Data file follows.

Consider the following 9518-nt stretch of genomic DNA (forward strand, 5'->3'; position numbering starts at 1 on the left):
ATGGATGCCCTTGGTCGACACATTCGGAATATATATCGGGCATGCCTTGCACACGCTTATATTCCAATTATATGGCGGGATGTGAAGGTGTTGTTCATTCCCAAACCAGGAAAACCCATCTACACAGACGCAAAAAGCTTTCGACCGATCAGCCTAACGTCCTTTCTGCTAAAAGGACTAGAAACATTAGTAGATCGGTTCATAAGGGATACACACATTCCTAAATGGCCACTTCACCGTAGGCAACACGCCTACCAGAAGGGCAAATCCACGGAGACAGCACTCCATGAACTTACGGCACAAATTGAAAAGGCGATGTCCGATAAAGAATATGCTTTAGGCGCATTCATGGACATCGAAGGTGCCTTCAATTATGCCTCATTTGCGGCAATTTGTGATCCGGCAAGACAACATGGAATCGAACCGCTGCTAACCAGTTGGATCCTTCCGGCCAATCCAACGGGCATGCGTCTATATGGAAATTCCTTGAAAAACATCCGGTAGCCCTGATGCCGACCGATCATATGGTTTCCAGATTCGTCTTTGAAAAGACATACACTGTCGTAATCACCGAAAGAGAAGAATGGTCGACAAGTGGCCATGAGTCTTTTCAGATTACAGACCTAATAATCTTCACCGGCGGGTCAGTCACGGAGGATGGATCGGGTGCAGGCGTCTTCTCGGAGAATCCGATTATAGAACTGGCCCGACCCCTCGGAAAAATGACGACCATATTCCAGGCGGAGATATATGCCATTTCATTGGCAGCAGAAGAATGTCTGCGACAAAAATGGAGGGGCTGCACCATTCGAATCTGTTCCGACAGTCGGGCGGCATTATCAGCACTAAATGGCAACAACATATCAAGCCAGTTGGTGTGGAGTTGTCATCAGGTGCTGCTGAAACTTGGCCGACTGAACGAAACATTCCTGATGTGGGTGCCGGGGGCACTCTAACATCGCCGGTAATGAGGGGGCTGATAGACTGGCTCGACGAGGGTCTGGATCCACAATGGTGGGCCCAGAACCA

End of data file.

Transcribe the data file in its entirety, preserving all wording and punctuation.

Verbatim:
Consider the following 9518-nt stretch of genomic DNA (forward strand, 5'->3'; position numbering starts at 1 on the left):
ATGGATGCCCTTGGTCGACACATTCGGAATATATATCGGGCATGCCTTGCACACGCTTATATTCCAATTATATGGCGGGATGTGAAGGTGTTGTTCATTCCCAAACCAGGAAAACCCATCTACACAGACGCAAAAAGCTTTCGACCGATCAGCCTAACGTCCTTTCTGCTAAAAGGACTAGAAACATTAGTAGATCGGTTCATAAGGGATACACACATTCCTAAATGGCCACTTCACCGTAGGCAACACGCCTACCAGAAGGGCAAATCCACGGAGACAGCACTCCATGAACTTACGGCACAAATTGAAAAGGCGATGTCCGATAAAGAATATGCTTTAGGCGCATTCATGGACATCGAAGGTGCCTTCAATTATGCCTCATTTGCGGCAATTTGTGATCCGGCAAGACAACATGGAATCGAACCGCTGCTAACCAGTTGGATCCTTCCGGCCAATCCAACGGGCATGCGTCTATATGGAAATTCCTTGAAAAACATCCGGTAGCCCTGATGCCGACCGATCATATGGTTTCCAGATTCGTCTTTGAAAAGACATACACTGTCGTAATCACCGAAAGAGAAGAATGGTCGACAAGTGGCCATGAGTCTTTTCAGATTACAGACCTAATAATCTTCACCGGCGGGTCAGTCACGGAGGATGGATCGGGTGCAGGCGTCTTCTCGGAGAATCCGATTATAGAACTGGCCCGACCCCTCGGAAAAATGACGACCATATTCCAGGCGGAGATATATGCCATTTCATTGGCAGCAGAAGAATGTCTGCGACAAAAATGGAGGGGCTGCACCATTCGAATCTGTTCCGACAGTCGGGCGGCATTATCAGCACTAAATGGCAACAACATATCAAGCCAGTTGGTGTGGAGTTGTCATCAGGTGCTGCTGAAACTTGGCCGACTGAACGAAACATTCCTGATGTGGGTGCCGGGGGCACTCTAACATCGCCGGTAATGAGGGGGCTGATAGACTGGCTCGACGAGGGTCTGGATCCACAATGGTGGGCCCAGAACCA